Dublin Gay Pride parade welcomes 40,000

Same-sex marriage referendum is focus of event as officials note great progress

Eurovision winner Conchita Wurst meets Ciara Maguire, Mary Joyce, Elaine Clements and Deborah Donohoe outside the Dylan Hotel in Dublin last night. Photograph: Cyril Byrne

Eurovision winner Conchita Wurst meets Ciara Maguire, Mary Joyce, Elaine Clements and Deborah Donohoe outside the Dylan Hotel in Dublin last night. Photograph: Cyril Byrne

 

About 40,000 people are taking to the streets for the Dublin Pride parade today, an annual event marked by colour and costumes but one which has never forgotten its political beginnings.

Jason Flynn, the chair of Dublin Pride, said today’s parade comes 40 years and a day after Irish Gay Pride Day when Irish gay and lesbian people demonstrated outside the Department of Justice over anti-gay laws. While annual gay pride celebrations started in Dublin in 1979, with the establishment of the Hirschfeld Centre, the roots of today’s Dublin Pride began in 1983 following the brutal killing of Declan Flynn (31) in Fairview Park.

“The outrage and political will at the time really gathered and formed,” Mr Flynn said.

“Pride has a political origin and until we achieve something resembling full equality, Pride will always have that dimension.”

An area of political focus this year is the referendum on same-sex marriage in early 2015, he added.

Voting rights

Marriage Equality

Andrew Hyland, director of Marriage Equality, said the referendum was more than a gay rights issue. “It’s about Irish society evolving into a more progressive and inclusive State. The referendum is about saying yes to the full rights and equality of your family members and friends.”

Brian Sheehan, director of Gay and Lesbian Equality Network (Glen), said Ireland “has come an awful long way in a relatively short space of time”.

“We’ve come from people tut-tutting at [the Pride parade] participants in the streets in the 1990s to recent years where people are bringing in their families to see the parade. It’s a great time to celebrate the visibility of LGBT people right across Irish life.”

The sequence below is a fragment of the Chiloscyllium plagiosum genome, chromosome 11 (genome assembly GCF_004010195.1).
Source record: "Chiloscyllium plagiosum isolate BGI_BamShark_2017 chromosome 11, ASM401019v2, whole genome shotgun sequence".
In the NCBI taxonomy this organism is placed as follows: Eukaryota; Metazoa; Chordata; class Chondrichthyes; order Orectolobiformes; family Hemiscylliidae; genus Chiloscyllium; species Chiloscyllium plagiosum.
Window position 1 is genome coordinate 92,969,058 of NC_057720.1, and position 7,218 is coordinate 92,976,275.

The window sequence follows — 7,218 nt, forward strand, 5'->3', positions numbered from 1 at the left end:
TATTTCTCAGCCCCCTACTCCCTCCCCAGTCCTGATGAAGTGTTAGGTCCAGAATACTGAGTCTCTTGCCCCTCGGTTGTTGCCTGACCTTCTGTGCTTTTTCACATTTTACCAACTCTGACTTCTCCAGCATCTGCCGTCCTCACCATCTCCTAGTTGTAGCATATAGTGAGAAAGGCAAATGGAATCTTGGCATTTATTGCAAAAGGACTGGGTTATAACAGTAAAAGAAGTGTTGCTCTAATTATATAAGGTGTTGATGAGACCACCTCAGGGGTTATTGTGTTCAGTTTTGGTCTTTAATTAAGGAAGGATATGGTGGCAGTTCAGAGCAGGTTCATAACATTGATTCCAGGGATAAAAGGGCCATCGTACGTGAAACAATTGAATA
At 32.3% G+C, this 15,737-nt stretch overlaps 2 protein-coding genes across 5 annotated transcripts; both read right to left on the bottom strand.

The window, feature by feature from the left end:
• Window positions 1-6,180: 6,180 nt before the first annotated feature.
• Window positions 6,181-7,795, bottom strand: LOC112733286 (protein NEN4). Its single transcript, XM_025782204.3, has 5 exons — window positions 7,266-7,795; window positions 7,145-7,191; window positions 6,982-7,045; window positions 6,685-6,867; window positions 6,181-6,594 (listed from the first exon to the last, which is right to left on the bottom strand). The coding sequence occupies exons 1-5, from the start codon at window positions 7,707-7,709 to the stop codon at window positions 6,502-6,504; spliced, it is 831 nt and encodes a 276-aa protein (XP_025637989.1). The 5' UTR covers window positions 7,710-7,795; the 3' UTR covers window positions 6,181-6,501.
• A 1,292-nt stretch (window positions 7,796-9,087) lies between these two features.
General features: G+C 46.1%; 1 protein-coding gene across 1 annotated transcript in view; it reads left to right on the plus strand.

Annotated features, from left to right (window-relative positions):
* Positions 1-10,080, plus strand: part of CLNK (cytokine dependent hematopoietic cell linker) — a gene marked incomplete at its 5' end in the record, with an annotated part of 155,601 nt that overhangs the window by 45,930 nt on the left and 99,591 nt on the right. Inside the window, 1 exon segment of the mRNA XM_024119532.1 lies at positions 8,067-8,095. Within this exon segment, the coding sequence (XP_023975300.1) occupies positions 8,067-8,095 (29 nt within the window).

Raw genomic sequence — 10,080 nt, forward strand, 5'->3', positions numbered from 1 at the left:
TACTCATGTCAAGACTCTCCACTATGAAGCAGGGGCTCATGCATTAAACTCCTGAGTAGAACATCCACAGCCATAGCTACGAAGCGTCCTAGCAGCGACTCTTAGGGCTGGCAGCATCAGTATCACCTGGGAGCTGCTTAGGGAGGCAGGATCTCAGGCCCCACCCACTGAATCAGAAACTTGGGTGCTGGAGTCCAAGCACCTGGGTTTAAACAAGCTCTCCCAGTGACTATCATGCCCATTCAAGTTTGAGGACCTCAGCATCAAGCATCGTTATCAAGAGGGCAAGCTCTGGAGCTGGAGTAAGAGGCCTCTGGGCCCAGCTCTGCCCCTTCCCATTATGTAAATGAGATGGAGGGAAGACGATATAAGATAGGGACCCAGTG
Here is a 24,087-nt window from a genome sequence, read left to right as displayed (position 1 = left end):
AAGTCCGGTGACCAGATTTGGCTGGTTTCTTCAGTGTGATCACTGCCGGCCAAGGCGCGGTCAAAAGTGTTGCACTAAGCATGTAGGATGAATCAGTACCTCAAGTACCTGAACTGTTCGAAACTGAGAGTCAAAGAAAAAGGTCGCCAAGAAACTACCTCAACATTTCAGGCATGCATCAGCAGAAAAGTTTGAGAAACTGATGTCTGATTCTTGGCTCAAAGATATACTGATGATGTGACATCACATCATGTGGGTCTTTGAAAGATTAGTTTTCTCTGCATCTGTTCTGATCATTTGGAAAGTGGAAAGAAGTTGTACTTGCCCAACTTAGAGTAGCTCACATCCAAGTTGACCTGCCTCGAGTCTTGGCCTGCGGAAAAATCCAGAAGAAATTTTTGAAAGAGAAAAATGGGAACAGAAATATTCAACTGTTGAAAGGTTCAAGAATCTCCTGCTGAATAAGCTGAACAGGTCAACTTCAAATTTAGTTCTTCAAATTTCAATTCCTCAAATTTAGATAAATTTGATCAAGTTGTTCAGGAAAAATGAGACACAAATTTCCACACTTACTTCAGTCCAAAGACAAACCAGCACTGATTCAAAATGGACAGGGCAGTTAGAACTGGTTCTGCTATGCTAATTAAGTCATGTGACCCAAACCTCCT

If the referendum is passed, he said, it “would ensure that lesbian and gay people are treated equally under the Irish Constitution for the very first time”.

Broden Giambrone, chief executive of Transgender Equality Network Ireland (Teni), said Dublin Pride was integral because of its high visibility.

“We’re really looking forward to it as an opportunity to promote the rights of trans people, specifically through the promotion of the upcoming gender recognition Bill,” he said.

David Carroll, director of BeLonGTo, a youth group for gay, lesbian, bisexual and transgender young people, said “there is an . . . incredible excitement and energy around the parade.

“While it is political in its origins . . . and while we still deal with . . . people who experience isolation and homophobic bullying, ultimately what Pride has become is a real day of celebration and affirmation.”

It is a sentiment Mr Flynn echoed: “Often the parade is a person’s first experience of being out there and being visible, it’s often people’s first expression of their true selves and that has a momentum all of its own.”

Friends, family and the wider population also join in: “We want Pride to be for everybody.” The Dublin Pride parade begins at the Garden of Remembrance on Parnell Square at midday and finishes at Merrion Square

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